White paper taskforce member Chris Katkowski says the reforms will simplify planning while TCPA chair Mary Parsons thinks it will reduce democratic oversight
The government’s proposals for a radical overhaul of the planning system has triggered a fierce debate in the industry, with small housebuilders broadly coming out in favour while critics have derided the reforms as shameful.
The controversial shake-up will see the current system, in which councils determine every individual application, abandoned in favour of one where councils effectively give permission in advance by zoning swathes of land for growth.
So what do the experts think? We asked Chris Katkowski who was involved in drafting the white paper to put the case for the reforms, while Mary Parsons of the Town and Country Planning Association puts forward her concerns.
Chris Katkowski QC, Landmark Chambers
If like me, your working life brings you into frequent contact with planning and you’ve ever thought to yourself, ‘that’s pretty daft, there must be a better way of doing things,’ then imagine how it felt to be asked by the government to work up radical reforms to improve the planning system. I was a member of the taskforce that came up with the ideas in the white paper, Planning for the Future.
These are big ideas about big things. A wholly reimagined system of local plans without hundreds of pages of often inconsistent words that you need a lawyer to interpret; instead a readily understandable visual plan of what is permitted where, what’s OK in principle and what is protected from development. This seems sensible to me.
How about ideas which will facilitate the building of better homes, places you are proud to call home. Sounds good to me. How about binning the opaque process of negotiating section 106 planning obligations and paying the Community Infrastructure Levy governed by mind-numbingly obscure rules, and bringing in a straightforward new payment, with local authorities given more power over what to spend the money on, including affordable housing. Commendable surely. These are just three of our big ideas.
But wait a minute, won’t these proposals take the ‘local’ and ‘democracy’ out of local democracy? No, they will not. Local councillors, local people and local communities will have more power to shape what should and should not happen in their locality. What will change is local democracy will play a bigger role earlier on at the formative stage’ which matters the most.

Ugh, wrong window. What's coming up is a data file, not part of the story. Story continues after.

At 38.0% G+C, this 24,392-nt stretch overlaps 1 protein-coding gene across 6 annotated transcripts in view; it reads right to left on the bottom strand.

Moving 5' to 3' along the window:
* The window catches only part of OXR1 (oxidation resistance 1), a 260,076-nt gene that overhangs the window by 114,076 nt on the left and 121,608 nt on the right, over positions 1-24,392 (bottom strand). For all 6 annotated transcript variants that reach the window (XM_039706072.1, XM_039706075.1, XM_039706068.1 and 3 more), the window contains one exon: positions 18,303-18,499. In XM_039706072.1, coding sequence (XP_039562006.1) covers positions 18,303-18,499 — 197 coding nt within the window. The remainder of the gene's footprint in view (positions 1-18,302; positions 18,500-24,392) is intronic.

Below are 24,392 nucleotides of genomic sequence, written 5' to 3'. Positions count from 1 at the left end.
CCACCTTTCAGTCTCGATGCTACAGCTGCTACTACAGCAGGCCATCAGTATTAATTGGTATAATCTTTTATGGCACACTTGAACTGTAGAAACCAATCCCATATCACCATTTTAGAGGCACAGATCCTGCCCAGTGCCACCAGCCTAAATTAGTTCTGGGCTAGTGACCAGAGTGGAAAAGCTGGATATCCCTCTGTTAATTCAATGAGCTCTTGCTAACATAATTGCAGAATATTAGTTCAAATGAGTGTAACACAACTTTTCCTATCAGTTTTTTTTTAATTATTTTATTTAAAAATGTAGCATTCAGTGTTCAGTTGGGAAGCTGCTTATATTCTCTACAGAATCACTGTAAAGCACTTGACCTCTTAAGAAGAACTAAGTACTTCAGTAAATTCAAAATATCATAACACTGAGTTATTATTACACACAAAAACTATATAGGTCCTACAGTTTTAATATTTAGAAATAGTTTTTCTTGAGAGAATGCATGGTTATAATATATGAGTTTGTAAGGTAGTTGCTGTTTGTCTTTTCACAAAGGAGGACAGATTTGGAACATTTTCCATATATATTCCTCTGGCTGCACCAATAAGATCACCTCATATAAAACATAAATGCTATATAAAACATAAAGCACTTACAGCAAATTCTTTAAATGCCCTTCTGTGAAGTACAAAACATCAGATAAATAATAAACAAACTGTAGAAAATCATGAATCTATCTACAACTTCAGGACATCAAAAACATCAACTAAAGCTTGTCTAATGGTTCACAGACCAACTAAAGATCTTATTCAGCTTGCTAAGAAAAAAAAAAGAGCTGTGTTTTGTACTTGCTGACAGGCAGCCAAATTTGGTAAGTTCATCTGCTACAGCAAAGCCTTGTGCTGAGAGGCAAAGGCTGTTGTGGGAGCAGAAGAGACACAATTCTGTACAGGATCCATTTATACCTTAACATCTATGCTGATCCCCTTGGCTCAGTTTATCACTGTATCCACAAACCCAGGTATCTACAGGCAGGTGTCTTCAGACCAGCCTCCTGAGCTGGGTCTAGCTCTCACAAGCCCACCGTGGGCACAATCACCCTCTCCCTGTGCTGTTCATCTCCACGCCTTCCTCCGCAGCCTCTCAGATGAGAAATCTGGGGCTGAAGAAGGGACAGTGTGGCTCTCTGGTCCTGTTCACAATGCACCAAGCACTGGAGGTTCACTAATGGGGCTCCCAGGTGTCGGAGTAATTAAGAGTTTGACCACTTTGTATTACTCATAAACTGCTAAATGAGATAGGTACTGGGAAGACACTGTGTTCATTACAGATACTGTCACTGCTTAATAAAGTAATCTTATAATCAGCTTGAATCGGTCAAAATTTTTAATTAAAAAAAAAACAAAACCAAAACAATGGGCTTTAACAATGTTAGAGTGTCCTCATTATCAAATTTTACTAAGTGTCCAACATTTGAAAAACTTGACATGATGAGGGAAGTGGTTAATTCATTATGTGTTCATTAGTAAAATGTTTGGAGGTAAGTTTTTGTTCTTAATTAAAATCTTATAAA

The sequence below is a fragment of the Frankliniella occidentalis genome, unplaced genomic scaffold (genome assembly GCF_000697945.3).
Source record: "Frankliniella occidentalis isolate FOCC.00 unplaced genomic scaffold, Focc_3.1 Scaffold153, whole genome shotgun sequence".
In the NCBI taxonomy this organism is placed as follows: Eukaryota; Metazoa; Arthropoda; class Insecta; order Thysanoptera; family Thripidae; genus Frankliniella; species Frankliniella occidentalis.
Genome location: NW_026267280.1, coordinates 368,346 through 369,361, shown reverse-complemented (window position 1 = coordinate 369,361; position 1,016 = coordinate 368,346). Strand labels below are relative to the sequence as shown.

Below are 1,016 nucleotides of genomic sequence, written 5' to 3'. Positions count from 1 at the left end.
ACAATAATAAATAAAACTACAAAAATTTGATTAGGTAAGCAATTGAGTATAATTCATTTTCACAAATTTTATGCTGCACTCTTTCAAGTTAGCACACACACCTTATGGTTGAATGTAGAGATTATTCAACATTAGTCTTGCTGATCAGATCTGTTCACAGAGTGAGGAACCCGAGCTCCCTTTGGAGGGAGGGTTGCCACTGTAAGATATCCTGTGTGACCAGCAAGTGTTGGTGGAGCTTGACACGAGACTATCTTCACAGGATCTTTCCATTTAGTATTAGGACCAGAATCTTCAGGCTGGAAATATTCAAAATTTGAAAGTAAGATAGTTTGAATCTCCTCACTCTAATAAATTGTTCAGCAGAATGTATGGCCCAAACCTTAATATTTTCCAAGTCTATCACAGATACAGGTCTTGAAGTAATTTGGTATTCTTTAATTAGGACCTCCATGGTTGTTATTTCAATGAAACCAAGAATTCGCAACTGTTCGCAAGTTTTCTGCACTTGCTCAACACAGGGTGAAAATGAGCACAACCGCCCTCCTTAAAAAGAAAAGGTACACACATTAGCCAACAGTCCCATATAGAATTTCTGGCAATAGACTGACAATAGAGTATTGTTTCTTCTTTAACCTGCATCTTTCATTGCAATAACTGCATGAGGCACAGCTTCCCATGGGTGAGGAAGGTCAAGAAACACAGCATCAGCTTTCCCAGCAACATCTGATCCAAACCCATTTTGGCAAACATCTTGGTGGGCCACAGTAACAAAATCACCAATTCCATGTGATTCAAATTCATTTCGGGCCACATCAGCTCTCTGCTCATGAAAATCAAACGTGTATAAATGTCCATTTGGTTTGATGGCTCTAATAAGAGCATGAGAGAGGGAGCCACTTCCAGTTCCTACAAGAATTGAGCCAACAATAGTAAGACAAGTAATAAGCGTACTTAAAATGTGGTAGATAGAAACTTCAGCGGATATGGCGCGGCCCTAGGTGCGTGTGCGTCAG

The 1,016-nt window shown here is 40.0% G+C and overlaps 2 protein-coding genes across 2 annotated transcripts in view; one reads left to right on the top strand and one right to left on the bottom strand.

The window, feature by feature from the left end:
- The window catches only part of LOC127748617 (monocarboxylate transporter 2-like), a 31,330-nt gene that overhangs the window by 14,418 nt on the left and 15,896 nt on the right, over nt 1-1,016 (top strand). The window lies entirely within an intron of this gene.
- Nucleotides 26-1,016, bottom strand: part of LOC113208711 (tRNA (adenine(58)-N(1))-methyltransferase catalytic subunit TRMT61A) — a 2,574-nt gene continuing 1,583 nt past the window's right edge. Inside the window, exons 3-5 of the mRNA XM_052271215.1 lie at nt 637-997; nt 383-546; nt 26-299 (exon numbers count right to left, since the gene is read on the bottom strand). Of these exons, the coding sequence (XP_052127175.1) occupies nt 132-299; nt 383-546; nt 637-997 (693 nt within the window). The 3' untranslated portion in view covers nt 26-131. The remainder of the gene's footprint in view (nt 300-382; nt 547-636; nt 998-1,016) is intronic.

Hold on though, how on earth will hard-pressed cash-strapped local authorities manage to implement all this? The white paper explicitly recognises that councils will need to be properly resourced and given practical help to deliver the new system. It is not proposed to leave local authorities to work it out for themselves and add the cost to council tax bills.
I will finish with a plea. Please give the white paper a fair reading. Let’s make a better planning system work. Wouldn’t that be a fine thing?
Mary Parsons, chair of the Town Country Planning Association
As a Building Better Building Beautiful (BBBB) commissioner there is much to be welcomed in the planning white paper. There are many recommendations from this commission’s report, Living with Beauty that are almost copied across. Bringing a stubbornly analogue planning system into the digital age. Simplifying the local plan development stage and using it to push democracy upstream by properly engaging people in determining the future vision for their area.
But there are a few bits that were missed. The devil is in the detail, for example requiring minimum standards for all homes whether new or built using permitted development rights which I hope will not get lost completely downstream.
The TCPA has come out in response against the proposals. We are not suggesting that reform is not needed. Just as the BBBB commission was set up to look at the barriers in the planning system the TCPA’s own Raynsford Review shone a spotlight on the issues and called for a reformed system that puts people back into the heart of it. At the centre of the debate is whether these are solutions to the wrong starting assumption – that planning holds back the delivery of housing - which evidence suggests is not the case.
The concerns that the TCPA and others have raised, is that while the white paper says democracy will move upstream, it reduces local democratic oversight and bypasses communities at the application stage in some of the areas defined by the new planning zones. At the same time, the paper does not offer much on the contribution the planning system makes to improving health and well-being. It also suggests the date for achieving zero carbon homes is put back beyond 2025, and seeks to abolish the duty for local authorities and other organisations to cooperate on strategic planning matters but doesn’t offer a replacement framework whilst acknowledging the need to plan strategically.
I saw a great comment on Twitter: ‘For a government that’s ideologically averse to planning, there is an awful lot of planning in there.’ A clearer, more efficient, and empowered planning system would benefit every sector. However, we are not convinced that the proposals set out in the white paper will deliver that with more detail and debate needed during this critical consultation period. As the white paper says planning is important, and we need to get the reforms right to help ensure that what is delivered through this process are the high quality, climate resilient new and renewed communities we all aspire to.